The 1H NMR spectra of the lipid region of human plasma from healthy adults, neonates, and patients with malignant and nonmalignant tumors have been recorded on a JNM-GX400 FT spectrometer operating at 399.6 MHz for protons. The chemical shifts of methylene and methyl groups of plasma lipids were measured with respect to the higher field component of the methyl proton resonance of the lactate molecule. The results show that there are changes in the chemical shifts of the methylene proton resonances among the plasma from healthy adults, adults with tumors, and neonates. The shifts observed in the case of cancer patients and neonates are in the direction opposite to the shift measured from the plasma of healthy adults. Thus, the observed changes cannot be explained by the activity in the cell proliferation of tissues which is high in the cases of both healthy neonates and patients with malignant tumors, but they most probably reflect the different lipoprotein compositions of neonates, healthy adults, and adults with tumors.
The usefulness of proton NMR spectroscopy of human blood plasma for cancer research has been extensively studied in recent years. Two main starting points have been offered by Fossel et al. (N. Engl. J. Med. 315, 1369 (1986)) and Mountford et al. (FEBS Lett. 203, 164 (1986)). In this work the experimental proton NMR spectra of blood plasma were analyzed with the aid of the multivariate lineshape fitting method. An appropriate model structure, in terms of the various lipoprotein (VLDL, LDL, and HDL) signals, for the methylene region was used. Neonates, healthy adults, and adults with nonmalignant and malignant tumors were studied. The linewidth of the methylene region was found to be linearly dependent on the relative concentrations of the lipoproteins. The correlation coefficient was -0.89 (P less than 0.001) for VLDL and 0.88 (P less than 0.001) for HDL. A correlation between VLDL concentration and age, 0.76 (P less than 0.001), was also established. VLDL was modeled using two components. The half-linewidth of the lower field component was slightly elevated for the adults with large metastases. This might be in association with the fucose-containing proteolipid complex detected earlier in cancer cells or in sera of cancer patients. Some signals of this complex may fall in the same region of the spectra. The spectra for the neonates were indicated to be totally different from the adults. This and other related questions were explained by means of the model parameters and the relative concentrations of the lipoproteins VLDL, LDL, and HDL. The presented technique can be used as a rapid research tool for figuring out the relative concentrations of the lipoproteins in blood plasma and explaining the reasons behind the changes in the spectra.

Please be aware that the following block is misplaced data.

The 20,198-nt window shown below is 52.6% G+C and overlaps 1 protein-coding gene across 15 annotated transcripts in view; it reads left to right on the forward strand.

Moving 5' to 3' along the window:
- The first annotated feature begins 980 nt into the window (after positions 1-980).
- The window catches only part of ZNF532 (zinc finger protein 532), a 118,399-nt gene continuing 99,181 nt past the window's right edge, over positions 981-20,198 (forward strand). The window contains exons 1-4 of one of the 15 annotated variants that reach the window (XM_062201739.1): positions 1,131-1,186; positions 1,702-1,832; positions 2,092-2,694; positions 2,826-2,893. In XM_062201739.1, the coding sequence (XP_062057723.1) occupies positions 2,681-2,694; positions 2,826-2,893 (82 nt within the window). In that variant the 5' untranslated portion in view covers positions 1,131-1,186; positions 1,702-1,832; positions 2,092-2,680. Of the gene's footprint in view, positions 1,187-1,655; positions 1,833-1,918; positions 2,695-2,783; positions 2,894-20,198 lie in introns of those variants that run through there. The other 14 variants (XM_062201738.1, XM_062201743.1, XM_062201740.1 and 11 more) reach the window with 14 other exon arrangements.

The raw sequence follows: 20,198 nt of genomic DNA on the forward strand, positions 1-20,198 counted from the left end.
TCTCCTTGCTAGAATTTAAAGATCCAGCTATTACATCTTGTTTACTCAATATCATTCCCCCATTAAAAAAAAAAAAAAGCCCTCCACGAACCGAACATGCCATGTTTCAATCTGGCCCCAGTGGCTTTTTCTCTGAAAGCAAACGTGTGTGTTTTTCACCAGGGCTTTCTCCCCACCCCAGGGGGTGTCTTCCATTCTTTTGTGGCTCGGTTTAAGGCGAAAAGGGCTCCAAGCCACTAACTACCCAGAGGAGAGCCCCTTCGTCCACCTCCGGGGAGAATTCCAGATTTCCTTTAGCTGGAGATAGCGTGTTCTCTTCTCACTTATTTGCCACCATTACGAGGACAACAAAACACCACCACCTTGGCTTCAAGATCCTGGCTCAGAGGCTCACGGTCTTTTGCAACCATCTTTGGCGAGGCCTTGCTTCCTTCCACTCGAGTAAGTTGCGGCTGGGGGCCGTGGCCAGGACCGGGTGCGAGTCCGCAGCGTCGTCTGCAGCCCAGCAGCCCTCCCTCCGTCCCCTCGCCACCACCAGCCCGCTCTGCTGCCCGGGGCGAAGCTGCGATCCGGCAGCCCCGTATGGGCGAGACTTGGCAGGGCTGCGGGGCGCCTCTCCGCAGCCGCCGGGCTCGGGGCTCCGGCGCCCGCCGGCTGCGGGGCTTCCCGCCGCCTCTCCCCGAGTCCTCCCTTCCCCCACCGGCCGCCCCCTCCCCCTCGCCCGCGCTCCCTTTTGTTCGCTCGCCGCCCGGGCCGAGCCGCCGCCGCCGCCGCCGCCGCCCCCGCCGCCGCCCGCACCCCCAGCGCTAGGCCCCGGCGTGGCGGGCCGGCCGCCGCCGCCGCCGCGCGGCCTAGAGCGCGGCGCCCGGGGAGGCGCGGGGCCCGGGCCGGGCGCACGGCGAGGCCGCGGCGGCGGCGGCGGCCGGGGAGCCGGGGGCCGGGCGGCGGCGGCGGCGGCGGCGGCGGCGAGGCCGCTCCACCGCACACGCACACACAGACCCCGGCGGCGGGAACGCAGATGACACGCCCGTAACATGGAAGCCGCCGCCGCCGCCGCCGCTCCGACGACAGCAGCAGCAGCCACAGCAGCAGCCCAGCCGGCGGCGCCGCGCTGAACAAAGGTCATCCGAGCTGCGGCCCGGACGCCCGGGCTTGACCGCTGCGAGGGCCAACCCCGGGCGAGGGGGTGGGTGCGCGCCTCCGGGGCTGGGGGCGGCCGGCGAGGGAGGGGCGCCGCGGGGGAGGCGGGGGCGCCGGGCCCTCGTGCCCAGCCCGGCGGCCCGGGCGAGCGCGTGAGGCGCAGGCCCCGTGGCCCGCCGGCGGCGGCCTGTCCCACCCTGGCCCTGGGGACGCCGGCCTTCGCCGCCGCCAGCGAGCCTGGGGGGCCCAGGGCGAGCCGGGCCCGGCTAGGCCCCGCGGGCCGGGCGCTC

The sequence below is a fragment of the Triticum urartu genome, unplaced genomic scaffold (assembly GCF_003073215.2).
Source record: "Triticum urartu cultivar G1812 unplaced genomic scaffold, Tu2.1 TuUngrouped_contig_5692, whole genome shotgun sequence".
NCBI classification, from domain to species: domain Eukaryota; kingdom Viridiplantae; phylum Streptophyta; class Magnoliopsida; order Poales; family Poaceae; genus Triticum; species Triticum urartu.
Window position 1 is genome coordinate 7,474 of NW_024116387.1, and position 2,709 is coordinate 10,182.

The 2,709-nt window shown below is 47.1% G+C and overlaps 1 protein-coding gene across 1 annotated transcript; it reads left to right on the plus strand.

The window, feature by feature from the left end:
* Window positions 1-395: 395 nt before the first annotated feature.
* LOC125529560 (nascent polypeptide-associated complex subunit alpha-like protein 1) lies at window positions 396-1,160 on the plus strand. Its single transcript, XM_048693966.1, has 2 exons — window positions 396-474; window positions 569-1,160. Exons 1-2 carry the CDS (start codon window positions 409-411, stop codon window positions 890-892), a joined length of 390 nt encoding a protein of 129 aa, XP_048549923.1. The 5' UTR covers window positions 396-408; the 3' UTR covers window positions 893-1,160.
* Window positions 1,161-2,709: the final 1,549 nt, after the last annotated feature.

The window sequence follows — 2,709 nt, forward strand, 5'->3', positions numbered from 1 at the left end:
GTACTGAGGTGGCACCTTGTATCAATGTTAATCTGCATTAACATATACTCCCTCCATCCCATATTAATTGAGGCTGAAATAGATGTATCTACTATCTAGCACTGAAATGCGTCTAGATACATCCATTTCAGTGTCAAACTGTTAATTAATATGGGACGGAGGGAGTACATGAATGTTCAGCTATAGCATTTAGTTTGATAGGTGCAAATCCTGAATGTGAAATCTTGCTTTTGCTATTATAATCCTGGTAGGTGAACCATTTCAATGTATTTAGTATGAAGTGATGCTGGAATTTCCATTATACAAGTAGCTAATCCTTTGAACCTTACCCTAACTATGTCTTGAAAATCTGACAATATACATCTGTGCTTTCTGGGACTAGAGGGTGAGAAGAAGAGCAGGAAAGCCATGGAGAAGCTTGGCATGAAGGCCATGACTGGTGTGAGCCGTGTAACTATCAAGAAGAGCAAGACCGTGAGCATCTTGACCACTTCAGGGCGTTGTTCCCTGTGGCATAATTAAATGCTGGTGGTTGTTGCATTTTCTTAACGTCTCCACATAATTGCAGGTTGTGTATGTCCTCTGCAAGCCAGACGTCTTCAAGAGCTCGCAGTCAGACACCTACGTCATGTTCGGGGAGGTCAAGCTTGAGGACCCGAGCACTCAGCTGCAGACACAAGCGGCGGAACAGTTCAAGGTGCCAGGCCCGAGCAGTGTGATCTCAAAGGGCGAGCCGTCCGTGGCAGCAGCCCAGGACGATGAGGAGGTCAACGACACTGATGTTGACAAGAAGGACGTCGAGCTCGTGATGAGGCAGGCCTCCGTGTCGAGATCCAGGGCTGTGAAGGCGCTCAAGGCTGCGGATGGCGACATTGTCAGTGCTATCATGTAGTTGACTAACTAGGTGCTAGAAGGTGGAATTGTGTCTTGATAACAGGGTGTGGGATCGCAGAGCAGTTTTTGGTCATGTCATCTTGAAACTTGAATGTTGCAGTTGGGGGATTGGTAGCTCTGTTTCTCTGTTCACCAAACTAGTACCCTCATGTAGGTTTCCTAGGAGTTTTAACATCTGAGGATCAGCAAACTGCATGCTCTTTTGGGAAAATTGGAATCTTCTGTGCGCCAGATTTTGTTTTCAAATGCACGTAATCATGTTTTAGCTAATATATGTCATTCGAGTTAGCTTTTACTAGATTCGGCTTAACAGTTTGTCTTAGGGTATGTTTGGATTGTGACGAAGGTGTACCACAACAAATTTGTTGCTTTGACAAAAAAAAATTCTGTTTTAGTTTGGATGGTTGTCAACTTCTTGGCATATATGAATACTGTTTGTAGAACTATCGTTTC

We present here a combination of time-domain signal analysis procedures for quantification of human brain in vivo 1H NMR spectroscopy (MRS) data. The method is based on a separate removal of a residual water resonance followed by a frequency-selective time-domain line-shape fitting analysis of metabolite signals. Calculation of absolute metabolite concentrations was based on the internal water concentration as a reference. The estimated average metabolite concentrations acquired from six regions of normal human brain with a single-voxel spin-echo technique for the N-acetylaspartate, creatine, and choline-containing compounds were 11.4 +/- 1.0, 6.5 +/- 0.5, and 1.7 +/- 0.2 mumol kg-1 wet weight, respectively. The time-domain analyses of in vivo 1H MRS data from different brain regions with their specific characteristics demonstrate a case in which the use of frequency-domain methods pose serious difficulties.